Cat Power

Jukebox
(Matador)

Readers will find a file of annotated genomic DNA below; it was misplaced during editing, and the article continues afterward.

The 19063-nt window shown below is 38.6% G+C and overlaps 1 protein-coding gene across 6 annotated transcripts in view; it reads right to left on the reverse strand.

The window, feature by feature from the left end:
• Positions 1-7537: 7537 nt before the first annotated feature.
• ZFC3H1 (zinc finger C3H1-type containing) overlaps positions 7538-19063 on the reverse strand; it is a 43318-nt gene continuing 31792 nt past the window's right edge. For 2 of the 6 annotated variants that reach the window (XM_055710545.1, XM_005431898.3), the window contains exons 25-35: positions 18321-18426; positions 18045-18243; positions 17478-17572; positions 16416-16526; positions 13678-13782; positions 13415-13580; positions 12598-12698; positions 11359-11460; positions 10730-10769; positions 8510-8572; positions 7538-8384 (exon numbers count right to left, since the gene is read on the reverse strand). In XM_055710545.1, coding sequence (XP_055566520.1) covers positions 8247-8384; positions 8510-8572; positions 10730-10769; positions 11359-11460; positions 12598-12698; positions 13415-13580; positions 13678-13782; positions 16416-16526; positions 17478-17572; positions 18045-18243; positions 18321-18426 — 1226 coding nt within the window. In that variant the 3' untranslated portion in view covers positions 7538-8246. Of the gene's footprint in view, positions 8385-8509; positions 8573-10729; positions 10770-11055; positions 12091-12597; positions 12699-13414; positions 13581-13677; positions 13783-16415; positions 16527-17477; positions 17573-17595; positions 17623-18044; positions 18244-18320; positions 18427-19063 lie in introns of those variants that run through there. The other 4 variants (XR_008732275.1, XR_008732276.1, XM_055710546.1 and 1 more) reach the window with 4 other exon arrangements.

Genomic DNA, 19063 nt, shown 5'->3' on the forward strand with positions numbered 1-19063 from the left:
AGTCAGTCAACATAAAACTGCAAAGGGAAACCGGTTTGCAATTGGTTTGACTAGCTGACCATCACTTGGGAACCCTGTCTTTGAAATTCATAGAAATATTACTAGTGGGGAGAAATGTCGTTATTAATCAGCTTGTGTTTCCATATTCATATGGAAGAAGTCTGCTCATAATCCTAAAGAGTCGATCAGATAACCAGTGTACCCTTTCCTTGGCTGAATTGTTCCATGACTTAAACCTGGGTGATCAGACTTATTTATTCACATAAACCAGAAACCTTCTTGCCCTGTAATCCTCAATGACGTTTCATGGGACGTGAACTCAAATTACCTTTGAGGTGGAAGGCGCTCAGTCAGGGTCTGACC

The two-minute take on "New York, New York" that opens Cat Power's second album of covers is almost too easy. Iconic to a fault and not too engaging musically, it's mostly a warm-up for Chan Marshall and her newly minted Dirty Delta Blues Band. The group succeeds The Greatest's Memphis Rhythm Band and is named for the players' musical origins: the Dirty Three (drummer Jim White), the Delta '72 (keyboardist Gregg Foreman), and the Blues Explosion (guitarist Judah Bauer). Bassist Erik Paparazzi is the odd man out. The band is ace and the song selection is heavy on older tunes, but of course, the star here is Marshall's quietly devastating voice. It's as consistent as ever, whether commanding "Hey, baby" on Hank Williams' "Ramblin' Man" or slinking over the unhurried honky-tonk of Bob Dylan's "I Believe in You." As on The Covers Record, Marshall redoes a song of her own, and so Moon Pix's "Metal Heart" is anchored here with keys instead of jangly guitar, though it still grows plenty stormy. The new original "Song to Bobby" is a solemn yet musing charmer, while the Highwaymen's "Silver Stallion" makes you wish for a whole country record from Marshall. The closing number, Joni Mitchell's "Blue," is a sweet sendoff to this melancholy grower, its quivering organ accumulating reverb and smoothing considerably the sharp edges of the original.

 
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